Earlier this morning Jamie and I heaved ourselves out of bed to catch the sunrise over India’s highest mountain. In the silence of a Himalayan dawn, we watched the tiger-toothed caps of Kanchenjunga massif emerge from the blackness, changing from pink to peach and finally to a pure, glistening white. One kilometre below us, the valley tucked itself under eiderdown clouds, and people of the Lepcha, Bhutia and Nepali tribes began their daily work.
If our recent experience of what a Gorkha regards as an ‘easy walk’ was anything to go by – a one in three incline through forest and driving rain for eight hours – we were not entirely convinced by Jiwan Rai’s assurances. Still, today he was wearing a suit and shirt, black shiny leather shoes and an umbrella hooked over his arm: it couldn’t be that difficult, could it?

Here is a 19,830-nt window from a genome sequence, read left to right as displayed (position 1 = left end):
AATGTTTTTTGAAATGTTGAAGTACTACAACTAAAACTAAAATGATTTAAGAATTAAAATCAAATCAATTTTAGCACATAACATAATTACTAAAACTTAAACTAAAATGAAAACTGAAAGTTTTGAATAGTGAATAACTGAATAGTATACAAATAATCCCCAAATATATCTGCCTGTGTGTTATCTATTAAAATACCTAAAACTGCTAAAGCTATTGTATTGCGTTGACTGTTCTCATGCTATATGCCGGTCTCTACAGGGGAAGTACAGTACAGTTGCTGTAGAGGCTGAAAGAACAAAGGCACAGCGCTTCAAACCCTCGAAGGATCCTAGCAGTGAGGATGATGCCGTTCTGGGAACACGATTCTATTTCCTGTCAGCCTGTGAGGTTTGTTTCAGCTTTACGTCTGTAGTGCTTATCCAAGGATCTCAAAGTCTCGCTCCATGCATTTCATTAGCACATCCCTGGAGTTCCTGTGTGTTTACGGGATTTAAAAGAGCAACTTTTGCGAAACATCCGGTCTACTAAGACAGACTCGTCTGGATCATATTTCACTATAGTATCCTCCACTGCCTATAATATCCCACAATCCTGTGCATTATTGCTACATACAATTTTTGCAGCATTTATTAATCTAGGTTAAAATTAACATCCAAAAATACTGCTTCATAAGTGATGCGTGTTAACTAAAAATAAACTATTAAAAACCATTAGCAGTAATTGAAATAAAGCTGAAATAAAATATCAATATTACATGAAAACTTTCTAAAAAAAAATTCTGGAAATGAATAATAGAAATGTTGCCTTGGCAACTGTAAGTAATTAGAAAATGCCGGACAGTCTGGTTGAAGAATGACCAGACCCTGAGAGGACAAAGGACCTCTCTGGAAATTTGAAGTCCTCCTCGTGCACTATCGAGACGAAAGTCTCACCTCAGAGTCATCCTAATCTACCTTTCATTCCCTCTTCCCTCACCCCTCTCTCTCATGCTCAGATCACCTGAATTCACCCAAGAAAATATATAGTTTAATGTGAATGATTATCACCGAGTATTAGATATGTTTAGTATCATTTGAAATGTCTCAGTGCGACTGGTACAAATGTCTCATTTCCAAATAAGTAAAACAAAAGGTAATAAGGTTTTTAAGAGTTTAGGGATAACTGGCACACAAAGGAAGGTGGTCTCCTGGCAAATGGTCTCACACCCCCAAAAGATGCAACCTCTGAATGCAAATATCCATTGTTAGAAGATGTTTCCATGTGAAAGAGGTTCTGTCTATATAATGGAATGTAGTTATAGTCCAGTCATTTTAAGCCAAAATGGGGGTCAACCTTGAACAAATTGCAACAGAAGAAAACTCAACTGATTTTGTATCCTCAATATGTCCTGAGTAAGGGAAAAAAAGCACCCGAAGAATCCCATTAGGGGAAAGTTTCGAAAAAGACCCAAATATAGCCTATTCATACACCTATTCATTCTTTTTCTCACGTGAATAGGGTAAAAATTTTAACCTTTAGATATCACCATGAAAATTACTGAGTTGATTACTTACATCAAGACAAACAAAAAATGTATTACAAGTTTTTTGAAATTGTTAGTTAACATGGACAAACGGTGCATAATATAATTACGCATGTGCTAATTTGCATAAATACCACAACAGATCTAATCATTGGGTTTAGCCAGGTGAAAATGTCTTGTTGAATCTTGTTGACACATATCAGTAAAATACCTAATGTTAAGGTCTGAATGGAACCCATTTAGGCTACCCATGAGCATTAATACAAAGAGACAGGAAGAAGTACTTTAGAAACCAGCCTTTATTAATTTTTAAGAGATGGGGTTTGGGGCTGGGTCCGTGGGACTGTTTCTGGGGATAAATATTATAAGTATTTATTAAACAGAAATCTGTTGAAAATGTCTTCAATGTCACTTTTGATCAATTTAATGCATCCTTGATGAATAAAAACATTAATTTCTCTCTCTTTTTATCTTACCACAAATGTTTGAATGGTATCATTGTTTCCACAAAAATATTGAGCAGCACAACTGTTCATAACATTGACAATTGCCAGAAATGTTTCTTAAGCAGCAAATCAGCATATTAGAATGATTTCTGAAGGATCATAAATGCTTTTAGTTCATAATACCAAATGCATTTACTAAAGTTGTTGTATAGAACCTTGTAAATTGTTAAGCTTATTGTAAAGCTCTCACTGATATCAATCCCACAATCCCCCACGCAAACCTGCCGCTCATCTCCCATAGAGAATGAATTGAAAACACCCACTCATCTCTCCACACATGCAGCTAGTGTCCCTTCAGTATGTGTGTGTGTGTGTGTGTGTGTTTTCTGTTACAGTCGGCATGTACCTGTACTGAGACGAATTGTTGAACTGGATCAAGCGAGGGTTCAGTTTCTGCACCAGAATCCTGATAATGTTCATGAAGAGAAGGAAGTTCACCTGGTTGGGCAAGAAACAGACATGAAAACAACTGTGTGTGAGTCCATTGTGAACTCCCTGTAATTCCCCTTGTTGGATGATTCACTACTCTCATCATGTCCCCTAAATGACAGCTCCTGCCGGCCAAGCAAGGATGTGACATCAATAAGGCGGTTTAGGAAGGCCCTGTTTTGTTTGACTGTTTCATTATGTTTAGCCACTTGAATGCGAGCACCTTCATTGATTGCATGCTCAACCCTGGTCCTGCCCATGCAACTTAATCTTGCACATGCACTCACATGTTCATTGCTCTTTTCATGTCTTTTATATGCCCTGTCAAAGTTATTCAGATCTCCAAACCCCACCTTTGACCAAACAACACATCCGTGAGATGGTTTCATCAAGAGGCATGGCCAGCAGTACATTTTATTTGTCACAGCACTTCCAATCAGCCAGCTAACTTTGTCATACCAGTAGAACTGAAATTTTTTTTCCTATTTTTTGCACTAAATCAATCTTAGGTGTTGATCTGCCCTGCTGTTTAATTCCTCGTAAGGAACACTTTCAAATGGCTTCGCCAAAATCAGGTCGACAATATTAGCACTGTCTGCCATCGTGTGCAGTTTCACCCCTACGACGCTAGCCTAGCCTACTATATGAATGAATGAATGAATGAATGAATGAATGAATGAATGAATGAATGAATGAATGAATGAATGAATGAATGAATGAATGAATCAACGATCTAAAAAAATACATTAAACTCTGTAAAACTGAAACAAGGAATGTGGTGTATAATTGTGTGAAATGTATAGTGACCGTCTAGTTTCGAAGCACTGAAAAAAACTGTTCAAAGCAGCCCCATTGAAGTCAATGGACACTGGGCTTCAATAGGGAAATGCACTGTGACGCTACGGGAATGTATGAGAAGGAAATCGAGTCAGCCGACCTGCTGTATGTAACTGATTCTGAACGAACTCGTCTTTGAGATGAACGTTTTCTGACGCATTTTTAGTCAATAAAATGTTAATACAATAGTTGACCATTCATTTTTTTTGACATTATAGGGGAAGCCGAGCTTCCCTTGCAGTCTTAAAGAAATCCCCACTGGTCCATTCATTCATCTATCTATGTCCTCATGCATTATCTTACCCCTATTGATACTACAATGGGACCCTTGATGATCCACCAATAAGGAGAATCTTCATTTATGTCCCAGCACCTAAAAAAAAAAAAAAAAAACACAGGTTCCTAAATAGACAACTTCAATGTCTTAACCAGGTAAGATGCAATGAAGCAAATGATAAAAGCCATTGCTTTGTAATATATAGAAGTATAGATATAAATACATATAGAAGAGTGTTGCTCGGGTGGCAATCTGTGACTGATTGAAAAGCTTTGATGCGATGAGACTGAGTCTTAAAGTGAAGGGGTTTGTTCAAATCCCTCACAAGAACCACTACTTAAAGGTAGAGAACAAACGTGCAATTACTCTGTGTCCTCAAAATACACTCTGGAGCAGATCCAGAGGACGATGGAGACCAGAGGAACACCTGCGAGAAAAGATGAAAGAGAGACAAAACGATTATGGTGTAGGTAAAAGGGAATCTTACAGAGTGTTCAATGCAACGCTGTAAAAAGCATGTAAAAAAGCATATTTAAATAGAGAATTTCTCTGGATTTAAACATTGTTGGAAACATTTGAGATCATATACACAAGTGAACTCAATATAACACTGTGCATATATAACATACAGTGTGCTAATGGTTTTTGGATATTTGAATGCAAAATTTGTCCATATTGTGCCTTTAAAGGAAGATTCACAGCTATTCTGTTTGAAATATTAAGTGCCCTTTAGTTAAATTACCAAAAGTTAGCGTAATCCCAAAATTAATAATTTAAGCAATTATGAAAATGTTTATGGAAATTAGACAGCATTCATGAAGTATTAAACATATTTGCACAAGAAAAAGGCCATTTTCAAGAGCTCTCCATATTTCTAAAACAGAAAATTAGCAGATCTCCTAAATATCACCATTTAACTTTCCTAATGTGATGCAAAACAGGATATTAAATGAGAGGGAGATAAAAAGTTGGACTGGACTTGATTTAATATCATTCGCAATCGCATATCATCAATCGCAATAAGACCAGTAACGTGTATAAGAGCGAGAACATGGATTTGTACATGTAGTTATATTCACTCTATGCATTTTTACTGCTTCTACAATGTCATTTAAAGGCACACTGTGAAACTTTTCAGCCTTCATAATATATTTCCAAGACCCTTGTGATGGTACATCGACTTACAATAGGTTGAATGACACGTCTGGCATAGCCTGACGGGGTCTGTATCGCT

We had just spent the morning talking to his bouncing pupils, aged three to ten, and were ready for a break. So we strolled up the road, nodding to the disinterested border patrol guards, and jumped over a storm drain into Nepal. It hardly felt like moving into another country, but the frisson that goes with flouting the rules turned lunch into a small adventure.